‘A farce’ – The demise of Scarborough & their climb back through the leagues

In Depth
Scarborough v Chelsea

A John Terry header was all that separated Chelsea and Scarborough in 2004 – yet little more than three years later, the Yorkshire club was no more.

They pushed the Premier League giants all the way in a televised FA Cup match, settled by the future England captain’s 10th-minute header, and could have had a replay when William Gallas appeared to handle inside the box in the closing stages.

Claudio Ranieri’s side, featuring stars like Frank Lampard, Eidur Gudjohnsen and Jimmy Floyd Hasselbaink, had escaped from the McCain Stadium unscathed but the 5,379-strong crowd went home relatively happy, proud of their non-league side’s efforts.

Sadly, the revenue generated from that FA Cup was only enough to keep the vultures away for three more years. In June 2007, Scarborough was wound up in the High Court with debts of £2.5million, bringing the curtain down on a 128-year-old history.

It had been less than a decade since the Seadogs had been relegated from the Football League, the unfortunate victims of the infamous late goal by Carlisle goalkeeper Jimmy Glass in 1999 that dramatically kept his side up. Scarborough fans had been on the pitch at the final whistle of their draw against Plymouth, thinking they had stayed up, only for the news to filter through that they were going down in the cruelest of manners.

Road to ruin

But the seeds for the club’s collapse had been sewn long before that blow, a failed tilt at promotion to what is now League One, leaving the club in a financial hole from which it would never recover.

“We never expected it to happen,” says Martin Dowey, who was Scarborough News reporter at the time. “The chairman was saying how bad it was day in, day out but was still finding money to put in.

“I remember getting the call at the time. The club was put in administration and taken to court and folded up.

“It had never really happened before. At other clubs, usually something had happened and they were saved.”

Part of the issue was the club wanted to sell its current home, the McCain Stadium or ‘Theatre of Chips’, where it had played since 1898 to move to a new ground. The sale of the ground would have covered all of the club’s debts and funded the new stadium.

Theatre of Chips

But a covenant existed on the McCain Stadium that restricted its use to sporting activities, and they failed to convince the local council that the sale would indeed pay off their debts.

“People at the club were trying to sell the ground to a company and move to a ground outside town, and that would have got them a few extra bob to keep the club going,” Dowey says.

“The covenant that wasn’t lifted which put paid to the whole deal, but it was more the long-term mismanagement at the club which had got it in so much debt.

“The final two chairmen – Malcolm Reynolds and Ian Scobie – were great blokes, they put their own money in, they got money in, they tried to keep the club going and playing a decent standard, but they were pouring money into a black hole.”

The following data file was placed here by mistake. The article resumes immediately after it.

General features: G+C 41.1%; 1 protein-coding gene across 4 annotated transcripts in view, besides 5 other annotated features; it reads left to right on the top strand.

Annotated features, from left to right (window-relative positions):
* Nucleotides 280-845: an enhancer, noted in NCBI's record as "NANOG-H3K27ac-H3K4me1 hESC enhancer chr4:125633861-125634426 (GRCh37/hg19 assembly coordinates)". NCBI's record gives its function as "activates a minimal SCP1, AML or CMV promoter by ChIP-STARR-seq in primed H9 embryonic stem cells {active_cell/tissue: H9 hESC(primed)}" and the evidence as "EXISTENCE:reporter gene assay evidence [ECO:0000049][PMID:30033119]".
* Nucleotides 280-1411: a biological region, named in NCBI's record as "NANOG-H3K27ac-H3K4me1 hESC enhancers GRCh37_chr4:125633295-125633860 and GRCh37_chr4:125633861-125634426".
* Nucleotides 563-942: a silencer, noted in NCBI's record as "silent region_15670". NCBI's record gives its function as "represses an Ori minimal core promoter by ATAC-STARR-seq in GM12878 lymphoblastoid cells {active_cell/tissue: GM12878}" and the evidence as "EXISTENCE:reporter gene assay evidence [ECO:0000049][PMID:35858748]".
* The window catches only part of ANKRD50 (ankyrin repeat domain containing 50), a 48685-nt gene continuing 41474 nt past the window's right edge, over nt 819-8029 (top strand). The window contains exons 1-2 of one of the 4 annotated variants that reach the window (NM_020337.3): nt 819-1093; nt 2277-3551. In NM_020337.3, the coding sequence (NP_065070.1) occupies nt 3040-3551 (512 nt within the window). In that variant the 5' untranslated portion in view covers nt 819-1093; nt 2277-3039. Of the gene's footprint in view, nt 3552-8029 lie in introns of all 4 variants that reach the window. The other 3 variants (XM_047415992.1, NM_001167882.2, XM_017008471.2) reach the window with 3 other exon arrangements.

Phoenix club

The stadium was eventually bulldozed in 2011, though not before two of the stands had been taken down and moved to Featherstone Rovers rugby league club.

Now, Scarborough Athletic – founded in 2007 as a so-called phoenix club – play virtually a stone’s throw away from the old ground at the Flamingo Land Stadium, which opened in 2017, while a Lidl supermarket sits on the site of the old ground.

They currently play in the Northern Premier League, two promotions away from the Football League. Under the management of Neil Warnock, Scarborough were the first team to win automatic promotion to the Football League when they won the Conference title in 1987 and in a quirk of fate, did actually beat Chelsea in the League Cup in 1989.

They are seen as the continuation or rebirth of the original Scarborough FC. As a stark reminder of the club’s darkest days, three fans drive to away games in a hearse, mourning the loss of the old club and making their thoughts known of the council’s contribution to its demise.

It took 10 years for the new club, founded by a Supporters Trust, to return to the town and for many in Scarborough, football was lost.

“It was just a farce really. They overstretched themselves. Scarborough is a smallish place compared to most clubs,” Dowey says.

“We were not set up to be a Football League team. We never had a wealthy backer, we just had good managers at the time who wheeled and dealed and brought in good players.

“It was a massive shock. There was a lot of pain, people pointing fingers. People loved the club, there was a massive void in their life. Your life on a Saturday afternoon was gone. There was a lot of hate and frustration.

“It had a massive effect on the town. Although some fans followed the new club, a lot wouldn’t travel to Bridlington (where the new club played initially) and didn’t see it as a Scarborough club.

“It was a real eye-opener playing in the North East Counties League, going to places I’d never even thought of. We had gone from playing Southampton and Chelsea to playing at Maltby Moor.

“A lot of people linked to the old club have now come to the new club. It took a while to get there, so hopefully now the club can push on.”

By James Gordon

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